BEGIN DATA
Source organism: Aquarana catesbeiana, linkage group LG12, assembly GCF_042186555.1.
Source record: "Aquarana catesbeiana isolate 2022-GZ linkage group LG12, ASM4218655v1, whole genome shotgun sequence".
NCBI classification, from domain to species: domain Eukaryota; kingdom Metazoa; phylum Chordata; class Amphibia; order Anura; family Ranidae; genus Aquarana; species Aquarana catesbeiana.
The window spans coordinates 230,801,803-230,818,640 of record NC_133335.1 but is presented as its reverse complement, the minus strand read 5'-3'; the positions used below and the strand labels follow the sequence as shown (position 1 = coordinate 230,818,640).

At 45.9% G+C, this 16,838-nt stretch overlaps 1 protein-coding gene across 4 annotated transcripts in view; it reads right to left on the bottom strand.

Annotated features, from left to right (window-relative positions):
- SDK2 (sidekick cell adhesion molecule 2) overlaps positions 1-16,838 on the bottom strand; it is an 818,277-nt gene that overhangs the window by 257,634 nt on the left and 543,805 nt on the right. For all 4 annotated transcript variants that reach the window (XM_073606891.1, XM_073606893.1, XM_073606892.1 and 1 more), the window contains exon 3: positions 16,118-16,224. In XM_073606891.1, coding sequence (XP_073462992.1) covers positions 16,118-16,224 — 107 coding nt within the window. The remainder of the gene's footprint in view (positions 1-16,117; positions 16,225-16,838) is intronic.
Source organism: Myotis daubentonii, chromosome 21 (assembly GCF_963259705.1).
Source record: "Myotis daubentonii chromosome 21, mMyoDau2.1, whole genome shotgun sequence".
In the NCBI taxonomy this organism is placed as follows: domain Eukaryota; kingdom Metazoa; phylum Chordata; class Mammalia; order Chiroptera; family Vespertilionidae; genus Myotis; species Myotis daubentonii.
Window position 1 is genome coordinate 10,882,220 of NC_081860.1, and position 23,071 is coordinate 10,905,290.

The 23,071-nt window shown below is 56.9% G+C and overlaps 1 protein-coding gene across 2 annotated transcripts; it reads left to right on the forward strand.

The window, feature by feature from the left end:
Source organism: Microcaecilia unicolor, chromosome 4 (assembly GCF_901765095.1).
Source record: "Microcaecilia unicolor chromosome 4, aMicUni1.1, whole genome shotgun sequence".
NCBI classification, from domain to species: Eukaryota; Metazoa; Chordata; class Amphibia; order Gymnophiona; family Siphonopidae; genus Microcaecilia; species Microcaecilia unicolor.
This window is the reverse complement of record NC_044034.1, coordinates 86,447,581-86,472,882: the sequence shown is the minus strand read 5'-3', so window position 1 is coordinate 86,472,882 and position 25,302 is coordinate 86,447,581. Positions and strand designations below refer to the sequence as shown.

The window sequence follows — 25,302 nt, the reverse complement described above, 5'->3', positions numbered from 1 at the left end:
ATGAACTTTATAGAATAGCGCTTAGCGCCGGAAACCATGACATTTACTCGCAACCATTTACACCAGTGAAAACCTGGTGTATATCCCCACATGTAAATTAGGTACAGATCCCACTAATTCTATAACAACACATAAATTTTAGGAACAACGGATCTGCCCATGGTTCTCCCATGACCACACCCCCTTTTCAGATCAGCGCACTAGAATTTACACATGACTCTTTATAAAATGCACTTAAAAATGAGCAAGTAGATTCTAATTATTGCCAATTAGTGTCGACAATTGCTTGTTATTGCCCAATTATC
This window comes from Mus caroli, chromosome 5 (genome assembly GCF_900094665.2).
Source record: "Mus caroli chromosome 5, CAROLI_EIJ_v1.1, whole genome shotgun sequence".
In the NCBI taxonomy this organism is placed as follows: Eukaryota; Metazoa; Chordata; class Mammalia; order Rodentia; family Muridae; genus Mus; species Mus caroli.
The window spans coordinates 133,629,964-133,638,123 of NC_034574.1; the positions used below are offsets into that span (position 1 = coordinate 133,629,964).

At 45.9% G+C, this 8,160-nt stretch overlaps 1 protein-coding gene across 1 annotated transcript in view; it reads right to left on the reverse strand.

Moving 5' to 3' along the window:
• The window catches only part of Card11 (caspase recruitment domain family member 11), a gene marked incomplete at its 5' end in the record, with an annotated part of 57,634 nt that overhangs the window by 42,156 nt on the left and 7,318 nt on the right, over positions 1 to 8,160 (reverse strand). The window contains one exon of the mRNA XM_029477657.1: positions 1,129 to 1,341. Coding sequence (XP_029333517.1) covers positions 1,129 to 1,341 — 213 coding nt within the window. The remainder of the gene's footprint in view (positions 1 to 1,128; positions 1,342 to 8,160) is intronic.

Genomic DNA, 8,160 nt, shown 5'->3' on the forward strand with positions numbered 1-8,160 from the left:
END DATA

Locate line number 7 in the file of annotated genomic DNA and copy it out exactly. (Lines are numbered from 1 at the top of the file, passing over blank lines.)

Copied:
- SDK2 (sidekick cell adhesion molecule 2) overlaps positions 1-16,838 on the bottom strand; it is an 818,277-nt gene that overhangs the window by 257,634 nt on the left and 543,805 nt on the right. For all 4 annotated transcript variants that reach the window (XM_073606891.1, XM_073606893.1, XM_073606892.1 and 1 more), the window contains exon 3: positions 16,118-16,224. In XM_073606891.1, coding sequence (XP_073462992.1) covers positions 16,118-16,224 — 107 coding nt within the window. The remainder of the gene's footprint in view (positions 1-16,117; positions 16,225-16,838) is intronic.